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Better Marketing for Financial Advisors: Experts Weigh In

December 15, 2016

By Lynn Brackpool Giles

 

The ranks of financial advising are expected to grow 30 percent between 2014 and 2024 – more than four times as much as the average growth rate for all occupations.[1]

 

While that appears to be good news, it also means that advisors must find better ways to market and differentiate themselves.

 

But why, exactly, do advisors find marketing so challenging?

 

Charles D. Epstein thinks he knows. Epstein is a financial services veteran who also runs a program, known as the “401(k) Coach,” that develops curriculum for retirement plan professionals to build and refine their practices.

 

“They don’t have the knowledge,” he says. “It’s frustrating to them. When I started out in insurance 30-plus years ago, the training I was given was basically ‘Go out and sell, son.’ I wasn’t given any formal marketing instruction.”

 

Epstein coaches many advisors, and he says they often lack the data that can help them determine if something is working.

 

“They’ll tell me, ‘I took a lawyer out and didn’t get any referrals,’ and then they dismiss the tactic,” he says.

 

“Advisors work in fits and starts,” he adds. “They are attracted to a marketing idea and do it for a short time—and then they find something new.”

 

Ross Marino, CFP, CPFA, shares this viewpoint. Marino is the CEO of Rekon Intelligence, an event management firm for 401(k) advisors.

 

“Advisors aren’t sure what will work because they have tried many strategies that haven’t produced results,” Marino says. “They try one or two tactics but don’t invest in starting a true marketing campaign.”

 

In terms of a marketing budget, Marino stresses to “balance what you invest in marketing with what you invest in internal systems so you are able to handle business that comes in.”

 

Epstein adds that a marketing plan is just as important as a business plan. 

 

“The first step is to start with a three-year plan where you set gross and net revenue goals,” he says. “From there, you can create a marketing budget and plan.” The next steps are then critical, he says, to narrowing your focus.

  • What types of businesses do you want to attract? (e.g., medical practitioners and manufacturers)
  • Where is your market? (e.g, within a 90-mile radius)
  • What amount of revenue per plan do you want to generate to be profitable? (This helps you identify the best client fit)
  • With the above parameters, generate a list of prospects with a database marketing service.

 

Once the prospective client list is in hand, the work begins.

 

“You need to be a farmer who nurtures, fertilizes, waters and irrigates your [prospective] crop,” Epstein says. “Just don’t dump everything in at once.”

 

Many advisors do not have built-in marketing savvy or experience, Epstein and Marino say, so the answer is to leverage existing relationships.

 

“Talk to providers that you currently work with, such as record keepers and investment companies,” Marino notes. “They have tons of experience and resources that are readily available. They have also already built, paid for and tested proven techniques over and over. You have to learn to scale your marketing, and the best way to do this is through an existing team.”

 

Epstein adds, “The number one thing that advisors aren’t doing is hiring or outsourcing their marketing to professionals.”  

 

He suggests using sites like Elance.com and Guru.com to find qualified marketing experts who can work on a project-by-project basis—and, typically, at competitive rates.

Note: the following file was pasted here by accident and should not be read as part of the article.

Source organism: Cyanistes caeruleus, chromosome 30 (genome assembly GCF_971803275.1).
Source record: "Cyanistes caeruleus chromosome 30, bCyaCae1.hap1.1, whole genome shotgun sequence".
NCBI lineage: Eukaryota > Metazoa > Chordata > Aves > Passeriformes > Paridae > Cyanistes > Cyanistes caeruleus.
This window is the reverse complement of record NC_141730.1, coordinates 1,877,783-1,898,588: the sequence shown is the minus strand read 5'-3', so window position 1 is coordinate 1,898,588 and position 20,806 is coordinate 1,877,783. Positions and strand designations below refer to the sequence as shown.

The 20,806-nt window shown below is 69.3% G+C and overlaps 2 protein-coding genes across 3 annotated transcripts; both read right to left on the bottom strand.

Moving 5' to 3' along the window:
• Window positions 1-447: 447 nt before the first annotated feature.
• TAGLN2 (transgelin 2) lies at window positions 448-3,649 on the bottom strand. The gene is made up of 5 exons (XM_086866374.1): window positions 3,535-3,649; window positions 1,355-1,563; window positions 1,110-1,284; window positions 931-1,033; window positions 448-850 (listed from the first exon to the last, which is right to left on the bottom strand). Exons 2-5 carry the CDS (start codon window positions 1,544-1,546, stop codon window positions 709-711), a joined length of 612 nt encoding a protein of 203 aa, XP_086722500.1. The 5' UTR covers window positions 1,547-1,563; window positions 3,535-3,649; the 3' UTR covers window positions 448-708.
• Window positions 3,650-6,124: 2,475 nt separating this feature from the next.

Another important strategy is attending networking events to connect with prospects.

 

“Partner with a law or CPA firm,” says Epstein. He cites this as a win-win because you can tap into others’ email lists, share event costs and—most importantly—have a built-in trust factor.

 

“When I stand up at one of these events in front of my co-host’s clients, there is an implied endorsement of my financial services—and vice versa with my clients to theirs,” he says.

 

Marino also suggests hosting events that offer continuing education credit.

 

“Partner with (local) Society for Human Resources Management offices on a session that provides value like ‘Changes in 2017 health and welfare benefits’,” he says. “Or pick your favorite provider or wholesaler and talk about hot topics such as financial wellness programs.”

 

Marino and Epstein agree that advisors should not overlook time-honored marketing options like regular mail.

 

“People aren’t doing it as much anymore, so if you have a catchy idea, it will stand out in a pile of mail,” says Epstein. As an example, “attach a crisp $1 bill to your mailing. [Say,] ‘These are hard to come by, so give me 20 minutes of your time and I will show you how you can save money.’”

 

Looking ahead, Epstein says that changing regulations will make marketing more difficult.

 

“Compliance departments and the government are going to make it harder for advisors to market their capabilities to the consumer,” he says “They want every advisor plain-vanilla and the same.”

 

With current and looming challenges, it’s not enough to just use one form of marketing, says Marino. One approach is just one piece of the puzzle.

 

“Whether you use direct mail, cold calls, referral events or the like, you need multiple ‘punches’ to help narrow your field,” he says. “It’s a rifle approach, not a shot gun.”

 

Epstein wants advisors to treat marketing like a business.

 

“Be thoughtful, not random,” he says “Lay track in front of you – not behind you.”

 

And it’s definitely not a one-time endeavor.

 

“Marketing is a lifetime approach,” says Epstein. “It needs to be done every day.”

 

 


[1] http://www.bls.gov/ooh/business-and-financial/personal-financial-advisors.htm


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